A nagging or sharp pain in your tooth can keep you from sleeping, working, and even thinking straight! If you’ve been diagnosed with an internal tooth infection, you will need root canal therapy (RCT). However, in some cases, initial diagnosis may be incorrect. Just as you would seek a second opinion on serious medical matters, it’s wise to consult a second dentist regarding your diagnosis of an infected tooth. In some cases, a root canal may not be the only option. It all depends on how advanced the infection is.
Call Walnut Pond Dentistry in Annandale, NJ today to schedule your second opinion consultation with Dr. Uryniak or Dr. Ferris-Zeola. The dentist will examine your mouth and x-rays, then present her findings, along with treatment options.
About Your Teeth
If you’re wondering why your tooth hurts so badly, this lesson in tooth anatomy will help you understand. Human teeth have three main layers:
- Enamel – the second-hardest naturally occurring substance on the planet, and the hardest tissue in the body protects the outside of our teeth
- Dentin – softer, porous dentin creates a buffer between enamel and the core of a tooth
- Core with pulp – at the core of a tooth is a chamber filled with soft connective tissues, blood vessels, and the tooth’s nerve
A tooth’s core breaks into channels (or canals) that run through the roots. Our teeth are alive, even after they stop growing, so they require blood supply. The channels provide passageways so that the tooth’s blood vessels can supply nutrients and remove waste.
When a crack or cavity develops, it can worsen if not treated quickly. Also, a filling or crown may hide damage that is worsening over time. When bacteria can enter the core of a tooth through a crack or decay, infection develops inside the tooth’s core. As bacteria grows, pressure builds up against the tooth’s nerve, causing pain. Sometimes it begins as a nagging toothache. Other times, the onset of pain is fast and sharp.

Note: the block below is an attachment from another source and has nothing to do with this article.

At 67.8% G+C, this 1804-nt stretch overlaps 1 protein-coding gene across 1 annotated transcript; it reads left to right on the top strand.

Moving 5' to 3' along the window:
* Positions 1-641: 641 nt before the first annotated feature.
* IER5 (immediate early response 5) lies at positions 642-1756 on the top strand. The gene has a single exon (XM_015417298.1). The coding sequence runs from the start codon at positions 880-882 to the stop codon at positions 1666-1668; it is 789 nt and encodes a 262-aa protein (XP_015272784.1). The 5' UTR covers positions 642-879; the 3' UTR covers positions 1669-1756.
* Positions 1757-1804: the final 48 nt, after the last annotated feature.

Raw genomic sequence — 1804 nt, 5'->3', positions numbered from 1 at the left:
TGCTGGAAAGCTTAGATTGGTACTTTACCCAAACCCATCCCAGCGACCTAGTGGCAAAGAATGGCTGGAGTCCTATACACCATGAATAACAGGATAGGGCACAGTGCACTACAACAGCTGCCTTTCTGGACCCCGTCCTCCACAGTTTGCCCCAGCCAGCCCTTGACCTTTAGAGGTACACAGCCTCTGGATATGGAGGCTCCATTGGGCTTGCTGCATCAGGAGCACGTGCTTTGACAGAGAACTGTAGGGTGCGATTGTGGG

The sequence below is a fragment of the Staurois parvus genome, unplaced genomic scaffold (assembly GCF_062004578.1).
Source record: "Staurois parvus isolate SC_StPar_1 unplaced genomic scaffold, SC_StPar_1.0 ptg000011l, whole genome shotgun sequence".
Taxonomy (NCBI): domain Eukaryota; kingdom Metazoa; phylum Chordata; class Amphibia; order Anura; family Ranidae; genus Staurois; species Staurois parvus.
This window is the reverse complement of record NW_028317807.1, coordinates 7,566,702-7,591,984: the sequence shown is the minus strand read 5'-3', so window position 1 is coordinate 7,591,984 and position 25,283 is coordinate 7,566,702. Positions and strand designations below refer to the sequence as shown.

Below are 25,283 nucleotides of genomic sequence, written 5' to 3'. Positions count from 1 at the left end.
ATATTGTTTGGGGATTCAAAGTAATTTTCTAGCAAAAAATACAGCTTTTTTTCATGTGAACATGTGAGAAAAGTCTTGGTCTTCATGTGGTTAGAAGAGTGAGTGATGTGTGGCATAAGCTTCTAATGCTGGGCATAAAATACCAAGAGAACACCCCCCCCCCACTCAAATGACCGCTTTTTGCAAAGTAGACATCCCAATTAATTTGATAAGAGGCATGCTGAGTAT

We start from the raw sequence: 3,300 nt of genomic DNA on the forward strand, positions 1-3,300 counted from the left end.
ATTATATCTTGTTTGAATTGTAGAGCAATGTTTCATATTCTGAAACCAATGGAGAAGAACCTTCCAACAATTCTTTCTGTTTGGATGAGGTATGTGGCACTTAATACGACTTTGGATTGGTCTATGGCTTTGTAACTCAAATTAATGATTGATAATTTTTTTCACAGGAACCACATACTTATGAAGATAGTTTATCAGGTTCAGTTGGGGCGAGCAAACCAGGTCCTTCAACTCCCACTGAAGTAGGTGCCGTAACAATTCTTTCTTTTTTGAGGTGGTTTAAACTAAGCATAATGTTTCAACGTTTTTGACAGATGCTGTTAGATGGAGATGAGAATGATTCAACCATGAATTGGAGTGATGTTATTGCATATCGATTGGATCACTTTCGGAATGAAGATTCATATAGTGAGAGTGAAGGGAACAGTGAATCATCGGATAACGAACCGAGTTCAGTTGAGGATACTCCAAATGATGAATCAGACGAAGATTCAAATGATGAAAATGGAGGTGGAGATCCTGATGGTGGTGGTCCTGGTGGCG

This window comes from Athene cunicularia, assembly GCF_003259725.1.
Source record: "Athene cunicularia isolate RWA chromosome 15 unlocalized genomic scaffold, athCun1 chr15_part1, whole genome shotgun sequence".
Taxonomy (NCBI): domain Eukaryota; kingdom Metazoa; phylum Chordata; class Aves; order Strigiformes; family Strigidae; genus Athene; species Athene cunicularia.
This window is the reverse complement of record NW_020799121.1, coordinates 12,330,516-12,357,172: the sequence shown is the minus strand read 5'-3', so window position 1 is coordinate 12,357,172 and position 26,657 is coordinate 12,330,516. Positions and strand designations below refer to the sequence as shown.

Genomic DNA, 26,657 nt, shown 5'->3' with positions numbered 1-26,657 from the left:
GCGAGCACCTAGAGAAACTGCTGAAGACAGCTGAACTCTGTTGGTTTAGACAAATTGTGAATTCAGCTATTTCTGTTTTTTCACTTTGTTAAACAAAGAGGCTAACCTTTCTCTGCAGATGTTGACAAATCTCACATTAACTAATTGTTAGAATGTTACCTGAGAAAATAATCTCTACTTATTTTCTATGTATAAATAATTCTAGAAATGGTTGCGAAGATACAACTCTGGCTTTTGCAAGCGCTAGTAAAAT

Double Checking a Diagnosis
Your x-rays will reveal what the dentist needs to know. Sometimes, more than one set of x-rays will be necessary, depending on their view and clarity. The dentist needs to determine whether infection penetrated the core of a tooth before recommending root canal therapy. In some cases, a cavity or crack is extremely close to the core but has not yet penetrated it.
Cavities and cracks that have not jeopardized a tooth’s core may be effectively treated with fillings or crowns. If root canal therapy is indicated, the only alternative treatment would be tooth extraction. All extractions should be followed with replacement, by a bridge or dental implant.
The Root Canal Procedure
When Dr. Uryniak or Dr. Ferris-Zeolla recommend root canal therapy, you’ll need to schedule your treatment. If you’re in pain, we’ll certainly give you the next available appointment, and if your pain is intense, we’ll find a way to treat you as soon as possible.
After numbing your tooth and making sure that you’re totally comfortable, the dentist will make entry into the affected tooth. She’ll use microtools to remove all infection, and then she will sanitize the tooth’s core before inserting gutta percha, a soft manmade material. The gutta percha will allow the tooth to remain in place, so that extraction isn’t required. To complete RCT, a dental crown will be secured to the tooth.
In many cases, the procedure can be completed in a single visit. Some RCTs require multiple visits, and very complex procedures may be referred to an endodontist for specialist treatment.